The conservation effort, dubbed the New Mexico Ogallala Preservation & Conservation Initiative, would gift local growers about $400 an acre to cease irrigating some or all of their land. Those accepting the deal would then parlay the payout into dryland farming, a less aqua-greedy growing method that relies on moisture already trapped inside the soil.
Though not as severe as 2013, thanks in part to some recent severe weather barreling its way through, New Mexico’s current drought conditions still affect more than 1.3 million residents, according to the U.S. Drought Monitor. And with the city’s sole supplier of water giving away as much as 93 percent of its resources to irrigation, there’s an urgency to come up with an innovative Plan B.
The answer: financially motivate farmers to “turn off their wells,” in the words of Mayor David Lansford.
“It’s going to be ranked in a competitive environment,” Lansford told the Current-Argus News. “You’ll be able to pick those farms that are going to give you the greatest conservation benefit.”
So where’s the cash coming from? The Feds, actually. The payoffs would come via the USDA-run Environmental Quality Incentives Program, first implemented as part of the 1996 Farm Bill. That program aims to subsidize all manner of innovative conservation effort, from manure management facilities to new-fangled irrigation equipment (though some evidence points to the program exacerbating, rather than lessening,) water use.
Clovis just might be onto something. Amid unrelenting water shortages and the looming spectre of permanent climate change, some U.S. farmers have made the dryland conversion permanent. In Seattle, for example, wheat farmer Mike Nichols has spent years dry-cultivating his 20,000 acres; in Petaluma, California, Little Organic Farm has employed the same technique to grow organic potatoes, tomatoes, and other produce since 1995. (The French Laundry tops the laundry list of appreciative patrons.) More recently, dryland farming became the topic d’ete among small-scale, drought-struck Bay Area farmers.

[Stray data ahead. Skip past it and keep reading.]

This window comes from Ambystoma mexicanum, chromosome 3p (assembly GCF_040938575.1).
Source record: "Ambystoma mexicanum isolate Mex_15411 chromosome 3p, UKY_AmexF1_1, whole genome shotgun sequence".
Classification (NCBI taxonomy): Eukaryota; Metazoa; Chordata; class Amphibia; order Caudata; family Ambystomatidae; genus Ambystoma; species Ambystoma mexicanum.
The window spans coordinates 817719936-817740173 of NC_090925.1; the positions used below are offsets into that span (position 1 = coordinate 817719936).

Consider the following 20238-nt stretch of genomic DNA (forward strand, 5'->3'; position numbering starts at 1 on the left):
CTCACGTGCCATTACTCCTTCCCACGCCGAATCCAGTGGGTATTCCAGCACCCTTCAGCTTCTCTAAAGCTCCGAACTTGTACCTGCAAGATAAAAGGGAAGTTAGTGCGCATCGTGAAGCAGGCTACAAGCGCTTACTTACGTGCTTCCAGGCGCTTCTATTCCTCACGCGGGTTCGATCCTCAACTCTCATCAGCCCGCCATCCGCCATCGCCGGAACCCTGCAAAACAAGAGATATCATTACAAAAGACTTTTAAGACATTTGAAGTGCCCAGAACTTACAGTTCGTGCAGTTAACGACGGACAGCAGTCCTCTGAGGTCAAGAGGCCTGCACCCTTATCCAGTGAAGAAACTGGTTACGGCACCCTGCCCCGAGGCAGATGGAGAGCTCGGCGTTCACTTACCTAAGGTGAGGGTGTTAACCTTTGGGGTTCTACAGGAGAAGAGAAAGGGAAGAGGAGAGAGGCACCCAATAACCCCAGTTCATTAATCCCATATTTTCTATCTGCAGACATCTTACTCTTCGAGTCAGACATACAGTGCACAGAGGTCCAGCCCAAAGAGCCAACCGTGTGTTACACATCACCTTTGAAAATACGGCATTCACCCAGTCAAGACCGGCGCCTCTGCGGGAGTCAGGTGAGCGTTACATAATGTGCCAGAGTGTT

In Mediterranean regions, crops like olives and grapes have been dry-farmed for millennia.
It’s not like the technique is new. In Mediterranean regions, crops like olives and grapes have been dry-farmed for millennia. Besides the obvious conservation benefits, the technique also intensifies juices and sugars in its yield; little wonder, then, that some of the victorious California wines at the 1976 Judgment of Paris came from dry-cultivated grapes.
Which is not to say dryland farming is the elusive drought-slaying silver bullet. Dryland farmers suffer acutely under drought conditions, given that they rely exclusively on rains to moisturize their soil. Some U.S. historians have even criticized early 20th-century dryland farming for decimating prairie grass cover and eventually contributing to the Dust Bowl.
Clovis, for one, doesn’t seem ready to embrace dryland farming as its new normal. The city has embarked on a 20-year effort to build a pipeline that draws in drinking and irrigation water from the Ute Reservoir, some 100 miles away, and has also implemented an interim $80 million plan to capture water closer by that should become viable in 10 years. The dry-farming strategy, then, is an interim to an interim.
Which is not to say local farmers don’t understand that a crucial juncture may be at hand.
Without some left-turn strategy, “we will be out of water, or I guess have less water,” Frank Blackburn, a 60-year farming veteran, told the Sante Fe New Mexican.